Estate Planning – Protecting Your Assets from the State
Nursing home care is not free, even in county or state operated facilities. Someone, somewhere, has to foot the bill. If you, or your family, does not have resources to pay for the care, Medicaid steps in. While Medicaid is a federal program, funds are allocated to the states for administrative purposes and are subject to state rules and regulations.
People who apply for Medicare aren’t always aware of exactly how the program works, but even more sadly, most people who are forced to apply for Medicare really have no other choice, so it doesn’t matter how it works. By the same token, Medicaid rules have been revised so that if one half of a married couple requires nursing home care, the other spouse doesn’t have to sell the house and live on the street.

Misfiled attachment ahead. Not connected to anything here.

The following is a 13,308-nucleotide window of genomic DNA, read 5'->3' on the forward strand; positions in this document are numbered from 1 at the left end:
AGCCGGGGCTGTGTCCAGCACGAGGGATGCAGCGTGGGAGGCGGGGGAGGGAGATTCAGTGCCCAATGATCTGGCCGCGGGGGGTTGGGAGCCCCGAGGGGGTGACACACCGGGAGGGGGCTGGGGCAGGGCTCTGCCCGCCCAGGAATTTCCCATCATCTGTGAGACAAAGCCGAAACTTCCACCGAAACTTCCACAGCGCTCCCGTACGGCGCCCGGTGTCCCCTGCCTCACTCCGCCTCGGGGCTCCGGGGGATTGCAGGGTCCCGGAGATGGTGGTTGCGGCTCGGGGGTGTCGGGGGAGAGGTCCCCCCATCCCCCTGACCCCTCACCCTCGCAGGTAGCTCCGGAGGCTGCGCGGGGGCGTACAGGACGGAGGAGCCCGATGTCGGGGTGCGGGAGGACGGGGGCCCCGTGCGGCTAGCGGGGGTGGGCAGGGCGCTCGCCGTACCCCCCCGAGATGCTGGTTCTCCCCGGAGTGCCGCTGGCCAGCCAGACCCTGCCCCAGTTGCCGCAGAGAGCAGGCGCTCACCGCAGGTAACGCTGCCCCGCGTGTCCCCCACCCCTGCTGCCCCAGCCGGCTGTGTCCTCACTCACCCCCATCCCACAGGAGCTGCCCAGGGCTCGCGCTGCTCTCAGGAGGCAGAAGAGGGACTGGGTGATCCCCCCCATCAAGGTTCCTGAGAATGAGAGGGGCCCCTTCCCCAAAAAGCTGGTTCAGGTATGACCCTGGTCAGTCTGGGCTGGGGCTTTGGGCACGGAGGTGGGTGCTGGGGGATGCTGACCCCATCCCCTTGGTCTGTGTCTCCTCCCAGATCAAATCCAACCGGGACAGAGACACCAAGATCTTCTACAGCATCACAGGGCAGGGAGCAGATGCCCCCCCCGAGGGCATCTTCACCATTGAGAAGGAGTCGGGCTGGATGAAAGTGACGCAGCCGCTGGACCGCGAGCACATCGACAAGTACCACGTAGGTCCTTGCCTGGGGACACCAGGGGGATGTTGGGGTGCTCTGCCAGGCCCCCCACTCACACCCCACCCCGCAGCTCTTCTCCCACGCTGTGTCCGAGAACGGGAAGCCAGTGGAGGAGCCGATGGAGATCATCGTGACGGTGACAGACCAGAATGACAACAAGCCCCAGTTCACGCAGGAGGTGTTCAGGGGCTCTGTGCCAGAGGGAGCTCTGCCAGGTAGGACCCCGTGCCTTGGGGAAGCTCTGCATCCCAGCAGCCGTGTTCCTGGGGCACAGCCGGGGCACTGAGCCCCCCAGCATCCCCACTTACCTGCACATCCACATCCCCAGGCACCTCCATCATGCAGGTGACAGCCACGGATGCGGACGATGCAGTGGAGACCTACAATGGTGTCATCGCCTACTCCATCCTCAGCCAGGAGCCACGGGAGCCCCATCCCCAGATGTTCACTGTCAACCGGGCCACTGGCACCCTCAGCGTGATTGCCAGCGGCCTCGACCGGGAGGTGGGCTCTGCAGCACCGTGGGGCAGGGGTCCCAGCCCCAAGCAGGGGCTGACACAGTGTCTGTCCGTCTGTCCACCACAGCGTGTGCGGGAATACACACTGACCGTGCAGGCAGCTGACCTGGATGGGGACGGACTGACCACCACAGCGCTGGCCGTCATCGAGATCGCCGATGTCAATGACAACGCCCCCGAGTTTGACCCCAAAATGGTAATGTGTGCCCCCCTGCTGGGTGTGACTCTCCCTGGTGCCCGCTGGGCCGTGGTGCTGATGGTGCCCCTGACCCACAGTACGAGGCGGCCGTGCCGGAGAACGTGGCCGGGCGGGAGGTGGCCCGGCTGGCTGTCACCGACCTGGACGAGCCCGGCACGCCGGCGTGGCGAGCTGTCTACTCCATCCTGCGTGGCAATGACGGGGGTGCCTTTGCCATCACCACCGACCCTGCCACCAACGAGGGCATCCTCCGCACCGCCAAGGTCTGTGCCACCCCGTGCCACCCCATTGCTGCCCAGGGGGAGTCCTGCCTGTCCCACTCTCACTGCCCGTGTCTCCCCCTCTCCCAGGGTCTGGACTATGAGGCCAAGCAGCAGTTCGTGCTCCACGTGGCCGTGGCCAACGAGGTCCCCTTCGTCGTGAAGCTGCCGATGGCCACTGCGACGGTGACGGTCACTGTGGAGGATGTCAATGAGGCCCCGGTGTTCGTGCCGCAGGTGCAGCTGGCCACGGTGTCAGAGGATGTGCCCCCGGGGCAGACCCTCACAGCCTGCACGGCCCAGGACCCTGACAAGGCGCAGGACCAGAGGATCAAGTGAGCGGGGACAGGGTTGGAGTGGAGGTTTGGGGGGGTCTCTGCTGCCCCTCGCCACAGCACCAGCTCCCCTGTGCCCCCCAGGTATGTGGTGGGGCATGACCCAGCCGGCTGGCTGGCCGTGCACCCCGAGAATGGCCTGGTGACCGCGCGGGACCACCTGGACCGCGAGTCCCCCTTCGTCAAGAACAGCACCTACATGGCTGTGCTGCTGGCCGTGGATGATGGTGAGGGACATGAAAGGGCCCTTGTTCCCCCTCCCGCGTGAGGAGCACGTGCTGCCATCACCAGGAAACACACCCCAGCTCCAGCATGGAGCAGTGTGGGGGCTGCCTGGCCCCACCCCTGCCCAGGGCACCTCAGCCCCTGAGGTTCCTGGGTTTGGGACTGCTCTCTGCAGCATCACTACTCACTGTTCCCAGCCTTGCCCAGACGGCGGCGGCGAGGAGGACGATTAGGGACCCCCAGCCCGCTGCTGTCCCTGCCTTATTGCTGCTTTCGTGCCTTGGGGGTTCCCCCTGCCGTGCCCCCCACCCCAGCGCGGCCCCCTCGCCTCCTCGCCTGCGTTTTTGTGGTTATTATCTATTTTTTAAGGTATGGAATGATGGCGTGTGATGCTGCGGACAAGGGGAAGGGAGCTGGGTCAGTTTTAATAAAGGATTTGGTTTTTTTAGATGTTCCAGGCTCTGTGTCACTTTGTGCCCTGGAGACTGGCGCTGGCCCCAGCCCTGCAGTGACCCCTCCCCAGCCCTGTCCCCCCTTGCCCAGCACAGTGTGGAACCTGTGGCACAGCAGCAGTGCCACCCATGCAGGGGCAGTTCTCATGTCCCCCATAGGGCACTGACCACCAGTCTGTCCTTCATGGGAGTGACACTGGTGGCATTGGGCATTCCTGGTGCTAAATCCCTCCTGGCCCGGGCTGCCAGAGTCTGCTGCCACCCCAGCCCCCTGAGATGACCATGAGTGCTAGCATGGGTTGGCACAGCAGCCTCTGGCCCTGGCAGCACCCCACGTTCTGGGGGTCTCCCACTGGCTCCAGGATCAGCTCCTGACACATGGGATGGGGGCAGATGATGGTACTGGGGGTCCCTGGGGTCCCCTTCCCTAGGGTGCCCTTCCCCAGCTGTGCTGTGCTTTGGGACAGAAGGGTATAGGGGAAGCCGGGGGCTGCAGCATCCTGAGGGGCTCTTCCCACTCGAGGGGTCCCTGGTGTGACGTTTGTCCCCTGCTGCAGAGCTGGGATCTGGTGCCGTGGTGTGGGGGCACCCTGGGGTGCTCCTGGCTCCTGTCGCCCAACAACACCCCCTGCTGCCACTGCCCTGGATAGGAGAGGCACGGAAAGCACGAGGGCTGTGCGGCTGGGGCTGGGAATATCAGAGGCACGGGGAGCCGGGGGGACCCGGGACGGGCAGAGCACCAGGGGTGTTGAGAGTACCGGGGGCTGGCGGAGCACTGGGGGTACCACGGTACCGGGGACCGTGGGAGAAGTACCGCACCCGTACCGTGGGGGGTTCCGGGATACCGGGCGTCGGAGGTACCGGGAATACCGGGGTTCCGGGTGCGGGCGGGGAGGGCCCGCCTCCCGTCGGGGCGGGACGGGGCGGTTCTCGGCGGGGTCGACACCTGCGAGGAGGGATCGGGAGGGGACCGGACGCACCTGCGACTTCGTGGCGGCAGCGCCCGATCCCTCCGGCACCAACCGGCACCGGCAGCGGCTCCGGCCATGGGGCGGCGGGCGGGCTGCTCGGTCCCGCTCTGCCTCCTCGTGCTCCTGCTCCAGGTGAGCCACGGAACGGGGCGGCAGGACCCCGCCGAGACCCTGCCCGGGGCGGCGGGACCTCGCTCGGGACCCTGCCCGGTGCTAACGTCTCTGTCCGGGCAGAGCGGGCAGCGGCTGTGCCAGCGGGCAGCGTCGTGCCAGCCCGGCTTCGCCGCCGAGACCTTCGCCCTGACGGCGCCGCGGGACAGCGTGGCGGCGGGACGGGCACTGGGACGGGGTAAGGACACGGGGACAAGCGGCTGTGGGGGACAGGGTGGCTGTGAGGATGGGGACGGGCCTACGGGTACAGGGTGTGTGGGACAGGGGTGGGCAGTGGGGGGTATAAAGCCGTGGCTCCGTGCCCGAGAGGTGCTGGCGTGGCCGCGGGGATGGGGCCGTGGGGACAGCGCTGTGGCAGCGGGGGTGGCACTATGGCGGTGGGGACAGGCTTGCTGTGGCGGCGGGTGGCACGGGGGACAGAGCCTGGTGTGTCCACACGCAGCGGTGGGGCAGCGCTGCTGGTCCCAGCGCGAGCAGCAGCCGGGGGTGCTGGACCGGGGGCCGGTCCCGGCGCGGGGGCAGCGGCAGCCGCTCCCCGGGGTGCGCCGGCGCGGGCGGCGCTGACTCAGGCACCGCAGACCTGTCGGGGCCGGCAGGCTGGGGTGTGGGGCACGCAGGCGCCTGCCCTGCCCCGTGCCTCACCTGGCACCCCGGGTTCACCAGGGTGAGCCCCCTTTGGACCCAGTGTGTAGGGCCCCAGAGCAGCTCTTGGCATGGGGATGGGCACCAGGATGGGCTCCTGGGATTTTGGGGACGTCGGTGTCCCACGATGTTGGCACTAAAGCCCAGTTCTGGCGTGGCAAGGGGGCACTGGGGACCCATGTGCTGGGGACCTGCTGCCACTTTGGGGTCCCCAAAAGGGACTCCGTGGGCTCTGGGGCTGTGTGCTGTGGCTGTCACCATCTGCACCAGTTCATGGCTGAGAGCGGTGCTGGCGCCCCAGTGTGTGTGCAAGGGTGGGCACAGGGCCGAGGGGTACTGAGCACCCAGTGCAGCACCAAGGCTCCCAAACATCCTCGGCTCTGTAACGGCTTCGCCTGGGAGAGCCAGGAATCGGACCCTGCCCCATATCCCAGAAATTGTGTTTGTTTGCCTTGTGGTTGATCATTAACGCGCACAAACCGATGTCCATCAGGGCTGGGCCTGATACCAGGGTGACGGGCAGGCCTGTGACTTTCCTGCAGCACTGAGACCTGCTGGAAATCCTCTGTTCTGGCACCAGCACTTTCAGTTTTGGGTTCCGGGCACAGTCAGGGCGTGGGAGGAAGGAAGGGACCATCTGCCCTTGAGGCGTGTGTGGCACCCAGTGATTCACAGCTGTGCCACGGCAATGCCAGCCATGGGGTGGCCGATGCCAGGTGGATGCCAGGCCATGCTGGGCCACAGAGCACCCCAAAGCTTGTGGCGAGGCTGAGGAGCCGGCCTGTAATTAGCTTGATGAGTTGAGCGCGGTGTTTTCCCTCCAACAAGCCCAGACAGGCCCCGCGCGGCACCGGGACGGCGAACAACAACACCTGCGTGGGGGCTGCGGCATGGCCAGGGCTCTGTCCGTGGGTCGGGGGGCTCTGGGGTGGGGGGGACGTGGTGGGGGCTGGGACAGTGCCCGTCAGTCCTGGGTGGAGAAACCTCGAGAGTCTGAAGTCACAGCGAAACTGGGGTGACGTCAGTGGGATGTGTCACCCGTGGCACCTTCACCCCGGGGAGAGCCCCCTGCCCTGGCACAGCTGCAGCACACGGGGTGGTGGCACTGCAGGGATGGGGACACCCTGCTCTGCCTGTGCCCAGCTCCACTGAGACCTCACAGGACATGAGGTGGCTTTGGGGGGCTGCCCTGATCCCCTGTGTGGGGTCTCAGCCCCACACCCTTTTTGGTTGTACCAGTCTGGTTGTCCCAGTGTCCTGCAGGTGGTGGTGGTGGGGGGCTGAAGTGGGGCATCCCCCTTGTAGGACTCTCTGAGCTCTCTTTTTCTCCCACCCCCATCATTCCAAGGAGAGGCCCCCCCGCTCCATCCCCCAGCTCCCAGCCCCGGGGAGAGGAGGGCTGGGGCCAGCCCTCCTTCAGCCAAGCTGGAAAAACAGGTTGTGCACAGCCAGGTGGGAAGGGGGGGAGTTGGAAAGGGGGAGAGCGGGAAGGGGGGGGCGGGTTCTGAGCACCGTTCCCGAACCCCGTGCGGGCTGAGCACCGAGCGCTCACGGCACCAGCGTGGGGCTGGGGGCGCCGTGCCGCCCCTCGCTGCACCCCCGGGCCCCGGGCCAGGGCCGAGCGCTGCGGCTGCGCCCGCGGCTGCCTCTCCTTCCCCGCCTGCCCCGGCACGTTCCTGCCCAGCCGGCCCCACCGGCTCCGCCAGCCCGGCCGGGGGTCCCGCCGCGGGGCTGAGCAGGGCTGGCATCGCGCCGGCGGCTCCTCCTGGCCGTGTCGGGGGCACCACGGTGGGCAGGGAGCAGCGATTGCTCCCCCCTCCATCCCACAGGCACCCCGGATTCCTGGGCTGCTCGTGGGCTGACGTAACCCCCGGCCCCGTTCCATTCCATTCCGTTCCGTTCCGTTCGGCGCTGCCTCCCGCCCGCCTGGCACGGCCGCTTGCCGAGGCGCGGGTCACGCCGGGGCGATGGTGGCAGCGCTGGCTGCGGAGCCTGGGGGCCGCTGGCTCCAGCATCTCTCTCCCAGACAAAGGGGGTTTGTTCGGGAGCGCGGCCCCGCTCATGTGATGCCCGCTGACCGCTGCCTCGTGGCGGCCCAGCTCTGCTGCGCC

Under the most recent Medicaid rulings, when one spouse has to be in a nursing home for 30 days or more, the couple’s assets are assessed and some assets are excluded by virtue of “spousal impoverishment” rules. The couple’s residence is excluded from the asset evaluation, along with household furnishings and personal effects. In some states, the remaining spouse’s IRAs are exempted, as well. The non-ailing spouse is then entitled to half of any remaining assets, subject to minimum and maximum limits, while the other half must be spent on the nursing home care.
In addition, income like Social Security, some pensions, and some interest dividends are subject to “maintenance allowance,” rules designed to allow the healthy spouse enough money to live on. If, for example, the Social Security Income or other pension income is in the remaining spouse’s name, he or she is entitled to keep it for living expenses. In some cases, the spouse at home can receive more than half of the marital assets, particularly if his/her income falls below minimum levels.